"'Don't catch a falling knife' ... The idea of buying a former superstar stock at a discount price certainly has its attractions, but you've got to make sure you catch the haft -- not the blade."

That's the thesis of my recurring Fool column "Get Ready for the Bounce," in which we search the wreckage of Mr. Market's overturned cutlery drawer for future winners. But do we really need to sit around for a whole year, waiting for a potential bouncer?

Nope. Sometimes, stocks fall far in far less time than a year -- and like a superball dropped from the balcony, the harder they fall, the higher they bounce. Today, we're going to look at a few equities that've suffered dramatic drops over the past week. With a little help from the 150,000 members of Motley Fool CAPS, we hope to find an opportunity or two for you:


How far from 52-week high?

Recent Price

CAPS Rating (out of 5)

Petrobras (NYSE: PBR)




UnitedHealth Group (NYSE: UNH)




United States Natural Gas (NYSE: UNG)




Coeur d`Alene Mines (NYSE: CDE)




Barrick Gold (NYSE: ABX)




Companies are selected by screening on finviz.com for abrupt 5% or greater price drops over the past week. 52-week high and recent price data provided by finviz.com. CAPS ratings from Motley Fool CAPS.

Five super falls -- one superball
Last week was rough for investors in these five companies -- but the reasons for their troubles weren't always clear.

Take Barrick, for instance. The company completed a successful spinoff of its African Barrick Gold subsidiary last week. But should the loss of those assets really have decreased the value of Barrick's stock, when the company netted $834 million in proceeds from the sale? Or did Barrick simply suffer from the same problem afflicting Coeur d' Alene -- the debt downgrade in Portugal, which bolstered the U.S. dollar, putting corresponding pressure on the dollar-price of gold? (For the record, that's not a rhetorical question. Click over to Motley Fool CAPS and tell us what you think.)

In contrast, the reasons for price drops at UnitedHealth, US Natural Gas, and Petrobras are much easier to discern. The first was certainly a response to passage of Obamacare last week. The second -- a reaction to the rapidly evaporating value of natural gas. And the third ... why, that's this week's story.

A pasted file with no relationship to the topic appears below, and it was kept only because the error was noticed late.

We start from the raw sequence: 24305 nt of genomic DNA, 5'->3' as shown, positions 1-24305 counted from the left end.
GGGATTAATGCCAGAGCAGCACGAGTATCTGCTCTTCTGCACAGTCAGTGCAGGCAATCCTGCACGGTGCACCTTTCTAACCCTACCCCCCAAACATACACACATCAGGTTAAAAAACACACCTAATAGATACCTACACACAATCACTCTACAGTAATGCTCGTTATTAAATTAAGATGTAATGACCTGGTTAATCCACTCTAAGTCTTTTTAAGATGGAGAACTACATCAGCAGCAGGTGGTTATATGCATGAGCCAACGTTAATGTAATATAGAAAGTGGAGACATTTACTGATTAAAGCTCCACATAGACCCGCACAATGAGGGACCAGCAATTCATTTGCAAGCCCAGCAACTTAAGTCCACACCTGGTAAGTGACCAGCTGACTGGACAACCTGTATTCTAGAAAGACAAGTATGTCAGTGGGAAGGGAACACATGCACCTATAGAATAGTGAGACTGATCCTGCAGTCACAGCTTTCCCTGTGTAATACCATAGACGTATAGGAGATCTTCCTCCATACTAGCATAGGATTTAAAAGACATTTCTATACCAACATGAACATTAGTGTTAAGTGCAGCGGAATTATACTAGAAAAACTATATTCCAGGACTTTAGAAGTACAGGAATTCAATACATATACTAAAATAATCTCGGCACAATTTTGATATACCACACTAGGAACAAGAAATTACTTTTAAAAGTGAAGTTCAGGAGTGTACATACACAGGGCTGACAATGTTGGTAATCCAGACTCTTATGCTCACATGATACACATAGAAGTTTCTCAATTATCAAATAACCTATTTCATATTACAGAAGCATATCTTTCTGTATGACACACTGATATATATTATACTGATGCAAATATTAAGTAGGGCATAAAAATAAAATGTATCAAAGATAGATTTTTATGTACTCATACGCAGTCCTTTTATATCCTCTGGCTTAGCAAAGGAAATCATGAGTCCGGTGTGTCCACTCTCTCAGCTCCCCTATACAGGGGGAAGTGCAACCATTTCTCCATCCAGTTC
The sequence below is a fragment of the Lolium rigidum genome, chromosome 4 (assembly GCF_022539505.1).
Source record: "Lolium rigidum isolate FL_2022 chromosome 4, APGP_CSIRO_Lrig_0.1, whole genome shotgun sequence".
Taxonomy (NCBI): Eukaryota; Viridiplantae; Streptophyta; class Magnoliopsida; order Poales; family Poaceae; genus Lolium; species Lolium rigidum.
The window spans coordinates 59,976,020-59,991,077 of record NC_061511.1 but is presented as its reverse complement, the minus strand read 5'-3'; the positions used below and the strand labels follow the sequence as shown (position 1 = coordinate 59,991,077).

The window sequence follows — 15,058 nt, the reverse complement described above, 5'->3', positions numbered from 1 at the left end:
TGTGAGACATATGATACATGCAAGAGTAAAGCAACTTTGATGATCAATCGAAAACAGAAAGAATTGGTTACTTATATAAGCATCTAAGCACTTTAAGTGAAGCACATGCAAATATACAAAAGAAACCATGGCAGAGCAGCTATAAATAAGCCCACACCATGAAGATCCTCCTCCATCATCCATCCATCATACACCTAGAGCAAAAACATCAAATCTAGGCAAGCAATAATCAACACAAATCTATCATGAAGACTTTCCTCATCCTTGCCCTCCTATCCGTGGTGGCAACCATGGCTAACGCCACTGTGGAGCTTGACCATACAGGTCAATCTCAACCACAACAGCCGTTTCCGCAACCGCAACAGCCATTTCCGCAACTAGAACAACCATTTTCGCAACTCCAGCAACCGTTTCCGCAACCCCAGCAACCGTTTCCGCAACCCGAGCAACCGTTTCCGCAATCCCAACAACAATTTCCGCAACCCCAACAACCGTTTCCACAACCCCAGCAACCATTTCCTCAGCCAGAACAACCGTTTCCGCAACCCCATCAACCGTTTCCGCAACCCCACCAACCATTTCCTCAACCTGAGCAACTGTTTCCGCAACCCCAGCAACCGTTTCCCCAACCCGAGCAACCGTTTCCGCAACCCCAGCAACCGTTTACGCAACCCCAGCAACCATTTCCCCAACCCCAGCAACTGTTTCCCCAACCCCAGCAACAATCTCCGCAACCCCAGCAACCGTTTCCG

The bull case for Petrobras
The big worry about Petrobras last week came down to just two words: cash and debt. With $220 billion in capital spending planned for the next five years, Petrobras lacks enough of the former, and may need to take on more of the latter (perhaps with a loan from China). There's also word that the company may need to dilute existing shareholders by issuing new preferred shares in an effort to raise more cash to fund its projects. Regardless, CAPS All-Star tatihz likes Petrobras as a play on Brazil, since it's "the biggest player in the Brazilian stock market and ... still finding (lots of) oil and expanding."

Bsaun calls the company: "Financially Sound and Stable," offering "Good Growth, Strong Operations & Management."

Meanwhile, kahunacfa believes Petrobras has "truely Monster potential over the next five years and decade." And perhaps beyond: "The company is asset rich and has an active exploration program to find more."

No arguing with that. According to its most recent report, Petrobras boasted 10.3 billion barrels of proven oil reserves, putting it among the world's top publicly traded oil giants, within spitting distance of BP (NYSE: BP) and ExxonMobil (NYSE: XOM). Valued at current spot prices, Petrobras's proven reserves are worth $827 billion. Toss Petrobras's 11 trillion cubic feet of gas reserves into the mix, value them as "barrels of oil equivalent," and the company's energy assets rise in worth to a cool $974 billion.

Yet investors are currently pricing the company that owns these assets at just 22% the value of the assets themselves -- equipment, employees, know-how, all coming gratis. With $179 billion in market cap, and $30.9 billion in net debt, Petrobras carries an enterprise value of $219 billion, or barely one fifth the value of its assets alone.

A steal of a deal?
That sure looks like a bargain. But before you jump on it, consider that two companies that edge Petrobras out in "oil" reserves are selling for even steeper discounts. With even greater portions of their energy reserves being in the form of natural gas -- natural gas that is selling for a song, I might add -- ExxonMobil holds assets worth six times its enterprise value; BP is even cheaper, with assets at seven times the company's enterprise value.

Foolish takeaway
So ... is Petrobras an underpriced stock, due to bounce eventually? Indubitably. Given enough time, I have no doubt that natural gas will eventually regain a price that more accurately reflects its value as an energy source, relative to oil. That said ... there are even bigger bargains available to Foolish investors these days. While Petrobras looks good, Exxon and BP look even better.

But hey, feel free to disagree. If you think Petrobras has more bull potential than BP or Exxon -- I'm willing to listen. Click over to Motley Fool CAPS today, and tell me why.

Petrobras is a Motley Fool Income Investor pick. UnitedHealth is a choice of Inside Value and Stock Advisor. The Fool has opened a diagonal call spread position and written puts on United States Natural Gas. The Fool owns shares of UnitedHealth. Try any of our Foolish newsletter services free for 30 days.

Fool contributor Rich Smith does not own shares of any company named above. You can find Rich on CAPS, publicly pontificating under the handle TMFDitty, where he's currently ranked No. 680 out of more than 160,000 members. The Fool has a disclosure policy.